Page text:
The entire race could hinge on whether or not Haugh’s support holds up as we get closer to the election. Suffolk found his supporters lean towards Tillis as their second choice by a margin of 54 percent to 35 percent, which is why when PPP ask people who they would vote if Haugh weren’t on the ballot Hagan’s lead drops to just one point.
|By: Jon Walker Tuesday June 17, 2014 2:22 pm|
In a three-way race Kay Hagan stands at 39 percent, Tom Tillis gets 34 percent, and Libertarian candidate Sean Haugh takes 11 percent. This is a rather weak lead for an incumbent so early in the cycle.
|By: Ken Hardy Sunday June 9, 2013 6:00 pm|
Dear Senator Hagan:
Of the many challenges you as a candidate might have anticipated would come your way as a Senator from North Carolina, I cannot imagine that you–or anyone—could have dreamed that among them would be the most horrendous and treasonous attempts to destroy the civil rights of Americans that we have witnessed ever in our nation’s history. More unthinkable would have been that the enemy of our freedoms would be the Executive Branch of our Government.
|By: Pam Spaulding Monday September 19, 2011 1:40 pm|
U.S. Senator Kay Hagan has a communications closet problem. While the North Carolina Democrat is a supporter of LGBT rights generally – she voted in favor of the current federal hate crimes law and to repeal DADT, she has a history of trying to fly under the public radar in doing so, as if the right wing isn’t going to notice her voting record.
|By: Jane Hamsher Thursday May 6, 2010 11:35 am|
JP Morgan chief Jamie Dimon sits on the board of the NY Federal Reserve. He knows what the Fed is doing. But Hagan says Congress can’t be trusted with that information because they would leak like a seive and the markets would crash. In the short span of a year, she has decided she doesn’t want anyone to tell her anything, and that we should just trust Jamie Dimon to do the right thing.
That’s. . . delightful.
|By: Jane Hamsher Monday November 16, 2009 11:50 am|
Ask Sherrod Brown to save us from PhRMA and the Eshoo/Hagan/ lobbyist-written biologics legislation HERE. Well, we now know that 42 bipartisan members of the House were willing to act as PhRMA’s fax machines. I guess it shouldn’t have been a surprise — 80 House Dems signed a letter to Henry Waxman, telling him to [...]
|By: David Dayen Monday November 2, 2009 6:30 pm|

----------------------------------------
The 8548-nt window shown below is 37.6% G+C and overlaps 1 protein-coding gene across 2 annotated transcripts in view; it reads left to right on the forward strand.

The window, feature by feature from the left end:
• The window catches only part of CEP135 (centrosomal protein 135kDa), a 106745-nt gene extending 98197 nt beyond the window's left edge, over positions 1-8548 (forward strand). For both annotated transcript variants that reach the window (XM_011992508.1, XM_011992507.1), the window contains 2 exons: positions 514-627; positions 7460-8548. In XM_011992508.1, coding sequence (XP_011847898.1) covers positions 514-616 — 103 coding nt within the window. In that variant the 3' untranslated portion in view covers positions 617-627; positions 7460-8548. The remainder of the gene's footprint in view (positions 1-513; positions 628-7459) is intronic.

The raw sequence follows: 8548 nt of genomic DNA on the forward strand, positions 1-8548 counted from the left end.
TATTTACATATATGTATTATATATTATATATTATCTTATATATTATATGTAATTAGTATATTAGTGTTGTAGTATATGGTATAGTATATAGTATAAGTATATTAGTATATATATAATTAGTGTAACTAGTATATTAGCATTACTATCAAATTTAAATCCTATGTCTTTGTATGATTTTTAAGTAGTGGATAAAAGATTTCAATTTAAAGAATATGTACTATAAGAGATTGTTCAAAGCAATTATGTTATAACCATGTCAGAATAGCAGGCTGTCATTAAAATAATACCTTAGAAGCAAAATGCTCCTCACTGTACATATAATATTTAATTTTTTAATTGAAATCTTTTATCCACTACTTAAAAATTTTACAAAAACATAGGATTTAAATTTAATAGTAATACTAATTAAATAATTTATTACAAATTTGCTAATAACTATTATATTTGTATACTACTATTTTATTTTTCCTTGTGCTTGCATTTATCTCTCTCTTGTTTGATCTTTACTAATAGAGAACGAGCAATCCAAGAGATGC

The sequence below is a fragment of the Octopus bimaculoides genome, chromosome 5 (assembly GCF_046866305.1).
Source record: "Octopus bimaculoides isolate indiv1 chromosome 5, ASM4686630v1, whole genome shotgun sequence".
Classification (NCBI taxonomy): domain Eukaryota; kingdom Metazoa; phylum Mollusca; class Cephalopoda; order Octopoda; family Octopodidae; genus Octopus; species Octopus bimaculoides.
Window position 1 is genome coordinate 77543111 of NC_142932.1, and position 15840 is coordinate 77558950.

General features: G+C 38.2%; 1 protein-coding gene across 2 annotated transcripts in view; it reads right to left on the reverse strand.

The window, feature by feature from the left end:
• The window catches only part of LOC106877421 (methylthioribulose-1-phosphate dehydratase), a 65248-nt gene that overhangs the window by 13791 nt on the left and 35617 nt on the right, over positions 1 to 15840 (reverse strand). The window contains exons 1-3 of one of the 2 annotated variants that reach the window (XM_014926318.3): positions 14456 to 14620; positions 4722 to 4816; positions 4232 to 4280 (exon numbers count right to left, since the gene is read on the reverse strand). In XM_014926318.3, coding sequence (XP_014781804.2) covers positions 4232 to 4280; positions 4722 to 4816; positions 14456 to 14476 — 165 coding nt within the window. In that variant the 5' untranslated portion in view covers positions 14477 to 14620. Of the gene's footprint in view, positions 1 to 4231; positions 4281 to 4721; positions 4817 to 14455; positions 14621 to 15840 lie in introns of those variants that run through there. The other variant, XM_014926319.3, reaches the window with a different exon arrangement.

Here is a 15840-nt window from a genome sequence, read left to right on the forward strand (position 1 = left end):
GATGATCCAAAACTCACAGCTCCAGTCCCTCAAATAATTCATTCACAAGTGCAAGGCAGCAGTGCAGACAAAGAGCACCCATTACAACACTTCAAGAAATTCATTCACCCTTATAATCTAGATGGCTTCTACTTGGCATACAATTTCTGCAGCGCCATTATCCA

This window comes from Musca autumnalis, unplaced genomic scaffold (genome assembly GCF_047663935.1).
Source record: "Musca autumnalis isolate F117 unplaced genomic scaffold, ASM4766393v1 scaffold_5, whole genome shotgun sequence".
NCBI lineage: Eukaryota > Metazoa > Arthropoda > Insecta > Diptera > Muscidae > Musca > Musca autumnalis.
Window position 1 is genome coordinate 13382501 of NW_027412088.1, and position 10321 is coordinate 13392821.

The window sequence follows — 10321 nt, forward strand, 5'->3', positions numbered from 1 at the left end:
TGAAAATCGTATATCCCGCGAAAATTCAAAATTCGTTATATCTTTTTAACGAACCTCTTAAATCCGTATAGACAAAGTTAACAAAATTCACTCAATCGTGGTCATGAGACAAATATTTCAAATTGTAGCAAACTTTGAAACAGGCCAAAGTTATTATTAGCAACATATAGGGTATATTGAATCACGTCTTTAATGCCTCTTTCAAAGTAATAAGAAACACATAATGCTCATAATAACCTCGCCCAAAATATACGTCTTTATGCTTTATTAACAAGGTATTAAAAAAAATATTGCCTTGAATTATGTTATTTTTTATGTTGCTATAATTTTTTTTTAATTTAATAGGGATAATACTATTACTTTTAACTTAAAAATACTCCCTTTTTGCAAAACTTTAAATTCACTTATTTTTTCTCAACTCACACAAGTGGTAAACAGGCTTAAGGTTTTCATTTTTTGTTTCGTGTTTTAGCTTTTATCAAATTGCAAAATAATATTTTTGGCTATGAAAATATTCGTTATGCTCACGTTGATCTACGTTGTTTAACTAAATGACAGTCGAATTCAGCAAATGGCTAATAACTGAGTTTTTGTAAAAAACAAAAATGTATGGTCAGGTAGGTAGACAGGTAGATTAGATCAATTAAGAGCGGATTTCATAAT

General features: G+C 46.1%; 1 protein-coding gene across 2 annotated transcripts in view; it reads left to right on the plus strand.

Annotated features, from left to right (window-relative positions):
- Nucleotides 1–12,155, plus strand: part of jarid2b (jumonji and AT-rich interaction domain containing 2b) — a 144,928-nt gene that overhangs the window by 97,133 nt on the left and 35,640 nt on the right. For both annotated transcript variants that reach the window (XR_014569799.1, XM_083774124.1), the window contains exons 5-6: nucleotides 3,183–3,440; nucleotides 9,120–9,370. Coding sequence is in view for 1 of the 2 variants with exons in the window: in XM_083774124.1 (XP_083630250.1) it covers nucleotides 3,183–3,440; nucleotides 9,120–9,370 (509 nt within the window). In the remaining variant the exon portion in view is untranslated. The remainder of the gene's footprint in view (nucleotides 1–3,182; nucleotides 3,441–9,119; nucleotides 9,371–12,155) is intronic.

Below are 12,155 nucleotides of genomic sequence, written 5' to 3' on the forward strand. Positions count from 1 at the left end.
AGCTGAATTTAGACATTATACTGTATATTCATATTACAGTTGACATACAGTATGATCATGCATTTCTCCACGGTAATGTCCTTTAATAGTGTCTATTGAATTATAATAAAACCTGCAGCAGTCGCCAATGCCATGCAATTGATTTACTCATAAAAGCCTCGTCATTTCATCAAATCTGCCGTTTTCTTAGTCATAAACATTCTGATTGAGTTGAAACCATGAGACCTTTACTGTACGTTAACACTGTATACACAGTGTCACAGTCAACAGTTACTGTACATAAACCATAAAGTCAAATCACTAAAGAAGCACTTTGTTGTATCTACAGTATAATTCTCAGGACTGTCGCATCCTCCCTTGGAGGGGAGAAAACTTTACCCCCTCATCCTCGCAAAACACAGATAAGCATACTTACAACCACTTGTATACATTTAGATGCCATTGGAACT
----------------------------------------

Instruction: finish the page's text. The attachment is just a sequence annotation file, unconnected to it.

Sen. Sherrod Brown of Ohio has been the leading voice in the Senate on the issue of biologics, the expensive drug treatments made from living organisms, and his advocacy for affordable, generic versions of the potentially life-saving drugs will continue once the Senate health care bill hits the floor. The Senate HELP Committee version of [...]
|By: Jane Hamsher Monday November 2, 2009 1:06 pm|
I can’t tell you how happy I am to hear that Rep. Eshoo did not intend to put an evergreening period in her bill. Because not only would it apply to important breast cancer drugs, but also to drugs yet to be developed for everything from Alzheimers to an AIDS vaccine. Thank you, Rep. Eshoo, for your commitment to having a bill that does not allow for “evergreening.”
Now the question becomes — how are we going to get one?
|By: Jane Hamsher Monday November 2, 2009 9:58 am|
In the Senate, Kay Hagan sponsored an almost identical piece of legislation to Rep. Eshoo’s on biologic drugs, which would keep important lifesaving treatments for breast cancer and other diseases, which can cost $50,000 to $300,000 a year, from every becoming generics. Even if you’ve got an 80% insurance copay, as Sherrod Brown notes, that’s [...]
|By: Jason Rosenbaum Wednesday October 28, 2009 6:30 pm|
Maybe it was just lousy timing, but many customers of Blue Cross and Blue Shield of North Carolina are ticked off at the mail they’ve received recently from the state’s largest insurer.
First, they learned their rates will rise by an average of 11 percent next year.
Next, they opened a slick flier from the insurer urging them to send an enclosed pre-printed, postage-paid note to Sen. Kay Hagan denouncing what the company says is unfair competition that would be imposed by a government-backed insurance plan. The so-called public option is likely to be considered by Congress in the health-care overhaul debate